Table 7. Weight – length relationship for Chinook salmon used in relation.dat input file. Values for fish 20-150 mm from Kimmerer et al. (2005). Values for fish 200 – 1500 mm from Alaska Department of Fish and Game (Jasper and Evenson 2006).

We defined curves for weighted usable area versus flow, for each habitat type and life stage (wua.dat). Based on the data available (PG&E 2007) we developed two sets of curves, following two different approaches. During the FERC re-licensing data were collected for habitat in Middle Butte (Reaches A, B, and upper half of C) and Lower Butte (lower half of reach C, plus reaches D and E). Sampling covered a representative distribution of pool, run, and riffle habitat, averaged within each major habitat area (Middle Butte or Lower Butte). Approach #1 relies on the fact that Middle Butte is pool-dominated, while Lower Butte is riffle-dominated. Middle Butte curves are used to represent pool habitat in all reaches, while Lower Butte curves represent riffle habitat throughout the creek (Fig. 8). Weighted usable area for run habitat is the average of pool and riffle values. Approach #2 employs Middle Butte curves for all Middle Butte sub-reaches, and Lower Butte curves for all Lower Butte sub-reaches, with no distinction between pool, riffle, and run habitat types (Fig. 9). For both approaches we developed weighted usable area curves for adult (summer holding) salmon using optimal curves for pool habitat, and curves with the lowest suitability for runs and pools, based on the widely observed preference of holding adult spring-run Chinook for pool habitat (Wampler 1991, Torgersen et al. 1999, Ward et al. 2006).

Figure 8. Weighted usable area curves using Approach #1, for Eggs/Spawners, Fry, 0+Parr/1+Parr, and Adults, for pool (P), riffle (RI), and run (RU) habitat types.

Figure 9. Weighted usable area curves using Approach #2, for Eggs/Spawners, Fry, 0+Parr/1+Parr, and Adults, for pool (P), riffle (RI), and run (RU) habitat types. M designates habitat types in the Middle Butte section, and L designates habitat types in the Lower Butte section.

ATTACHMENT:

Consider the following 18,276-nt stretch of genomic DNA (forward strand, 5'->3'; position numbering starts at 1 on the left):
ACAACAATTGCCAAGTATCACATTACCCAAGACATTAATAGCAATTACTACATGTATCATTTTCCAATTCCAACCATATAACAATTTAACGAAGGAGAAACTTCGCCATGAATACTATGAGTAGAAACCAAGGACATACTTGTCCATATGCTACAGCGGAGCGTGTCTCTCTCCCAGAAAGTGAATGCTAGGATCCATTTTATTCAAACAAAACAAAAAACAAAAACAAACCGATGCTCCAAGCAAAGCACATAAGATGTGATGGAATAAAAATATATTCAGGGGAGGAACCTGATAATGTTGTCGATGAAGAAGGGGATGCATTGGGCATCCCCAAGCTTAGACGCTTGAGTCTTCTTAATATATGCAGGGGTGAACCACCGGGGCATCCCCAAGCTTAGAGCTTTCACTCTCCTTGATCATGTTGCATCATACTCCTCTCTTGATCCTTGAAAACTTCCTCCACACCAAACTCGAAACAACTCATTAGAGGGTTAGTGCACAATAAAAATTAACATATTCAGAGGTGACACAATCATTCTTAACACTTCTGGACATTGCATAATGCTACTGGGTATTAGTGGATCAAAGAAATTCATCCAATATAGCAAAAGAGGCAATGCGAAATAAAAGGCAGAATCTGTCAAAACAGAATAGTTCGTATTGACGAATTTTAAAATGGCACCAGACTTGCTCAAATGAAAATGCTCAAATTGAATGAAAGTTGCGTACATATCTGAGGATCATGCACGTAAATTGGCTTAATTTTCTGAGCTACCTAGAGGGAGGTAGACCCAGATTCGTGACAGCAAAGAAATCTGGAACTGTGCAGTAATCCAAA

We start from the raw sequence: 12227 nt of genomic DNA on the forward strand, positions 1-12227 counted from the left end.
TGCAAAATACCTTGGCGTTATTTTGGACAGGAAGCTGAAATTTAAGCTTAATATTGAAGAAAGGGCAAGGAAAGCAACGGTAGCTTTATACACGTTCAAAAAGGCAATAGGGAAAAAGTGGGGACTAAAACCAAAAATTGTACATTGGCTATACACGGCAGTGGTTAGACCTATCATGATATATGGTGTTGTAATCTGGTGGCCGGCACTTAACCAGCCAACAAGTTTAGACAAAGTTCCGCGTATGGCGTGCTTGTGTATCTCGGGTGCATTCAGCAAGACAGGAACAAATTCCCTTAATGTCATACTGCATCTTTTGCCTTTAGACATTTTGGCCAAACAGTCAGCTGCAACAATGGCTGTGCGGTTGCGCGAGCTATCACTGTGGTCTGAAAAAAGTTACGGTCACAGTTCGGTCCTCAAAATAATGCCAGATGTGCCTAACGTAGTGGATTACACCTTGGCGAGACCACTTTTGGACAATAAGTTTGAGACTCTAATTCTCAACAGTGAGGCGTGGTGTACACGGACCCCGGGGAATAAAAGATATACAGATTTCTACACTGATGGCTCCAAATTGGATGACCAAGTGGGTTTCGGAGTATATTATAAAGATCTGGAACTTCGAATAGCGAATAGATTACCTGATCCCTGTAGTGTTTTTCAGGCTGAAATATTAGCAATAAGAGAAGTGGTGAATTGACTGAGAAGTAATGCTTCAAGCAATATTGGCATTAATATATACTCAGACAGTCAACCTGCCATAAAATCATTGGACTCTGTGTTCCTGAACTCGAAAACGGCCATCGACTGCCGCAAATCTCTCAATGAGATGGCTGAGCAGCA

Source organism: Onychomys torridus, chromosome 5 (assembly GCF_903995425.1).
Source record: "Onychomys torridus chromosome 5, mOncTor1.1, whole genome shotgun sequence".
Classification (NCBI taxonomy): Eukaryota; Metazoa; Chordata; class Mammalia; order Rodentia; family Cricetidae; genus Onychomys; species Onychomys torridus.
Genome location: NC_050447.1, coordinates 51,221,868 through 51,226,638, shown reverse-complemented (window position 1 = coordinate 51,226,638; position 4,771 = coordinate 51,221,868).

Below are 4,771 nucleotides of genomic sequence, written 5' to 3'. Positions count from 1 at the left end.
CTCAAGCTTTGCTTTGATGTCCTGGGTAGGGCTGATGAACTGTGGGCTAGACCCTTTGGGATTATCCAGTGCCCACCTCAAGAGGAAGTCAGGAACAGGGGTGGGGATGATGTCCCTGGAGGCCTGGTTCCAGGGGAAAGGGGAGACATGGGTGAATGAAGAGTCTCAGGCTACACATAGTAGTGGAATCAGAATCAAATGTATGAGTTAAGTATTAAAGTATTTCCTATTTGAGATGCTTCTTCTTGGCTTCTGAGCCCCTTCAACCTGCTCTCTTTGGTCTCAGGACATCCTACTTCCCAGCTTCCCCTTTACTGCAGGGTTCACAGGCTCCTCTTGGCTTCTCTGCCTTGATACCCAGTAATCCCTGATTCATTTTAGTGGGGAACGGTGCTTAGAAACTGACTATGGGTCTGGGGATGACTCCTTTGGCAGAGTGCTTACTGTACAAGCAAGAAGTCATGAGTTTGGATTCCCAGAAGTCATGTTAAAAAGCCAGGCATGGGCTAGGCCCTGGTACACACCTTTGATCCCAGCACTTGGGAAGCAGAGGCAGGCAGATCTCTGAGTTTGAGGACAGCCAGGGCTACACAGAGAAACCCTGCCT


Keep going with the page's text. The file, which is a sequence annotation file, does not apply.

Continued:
SALMOD modifications

We altered the code in two of the FORTRAN files (tempio.for and flowio.for) underlying SALMOD to allow us to provide more detailed temperature and flow inputs from WEAP to SALMOD, in collaboration with SALMOD developer Mr. John Heasley (USGS). The normal SALMOD configuration allows temperature and flow inputs for a maximum of 15 habitat units, although up to 1,000 habitat units can be modeled (e.g., for weighted usable area). SALMOD interpolates the missing temperature and flow data for habitat units without inputs. However, WEAP will provide temperature and flow estimates for each of our 120 habitat units at each time step. We can now use up to 1,000 temperature and flow inputs, greatly enhancing the spatial resolution of the input data provided to SALMOD. We also upgraded to SALMOD version 3.80, provided by Mr. Heasley, but not currently available on the USGS web site.

Preliminary model results

We performed initial runs of the baseline SALMOD model using the trial run WEAP data for flow and temperature. Results from these SALMOD model runs indicate that local and literature-derived life history parameter estimates lie within a realistic range and work well with the flow and thermal regime parameters of Butte Creek given the preliminary WEAP data set (Figure 10).

Figure 10. Model outputs for (A) female spawners, (B) juvenile outmigrants (exiterS), and (C) eggs are predicted by SALMOD for Reach A simulated using WEAP outputs.

A) Female spawners.

B) Juvenile outmigrants (exiters).

C) Eggs.

Next we will focus on calibration of the SALMOD model to test its accuracy in predicting juvenile outmigrant numbers based on inputs of historical data for spawner numbers, temperature, and flow. We will then make any modifications necessary to better reflect the life cycle of spring-run Chinook in Butte Creek (Year 2, Task B3), in preparation for running data from WEAP model scenarios for current and future climate conditions (Year 2, Task B4).

Task C Results – Development of a Conceptual Model/Food Web of Chinook Salmon Subsidies to the Terrestrial Ecosystem

Data acquisition

We assembled data on the possible identity of Chinook salmon consumers and food web elements in the Butte Creek watershed from a variety of sources (Task B1), including California Department of Fish and Game reports, peer-reviewed literature, and the Pacific Gas and Electric studies conducted on Butte Creek for the recent FERC relicensing of the Butte Creek hydropower project Desabla-Centerville Project.

Field survey of salmon carcass use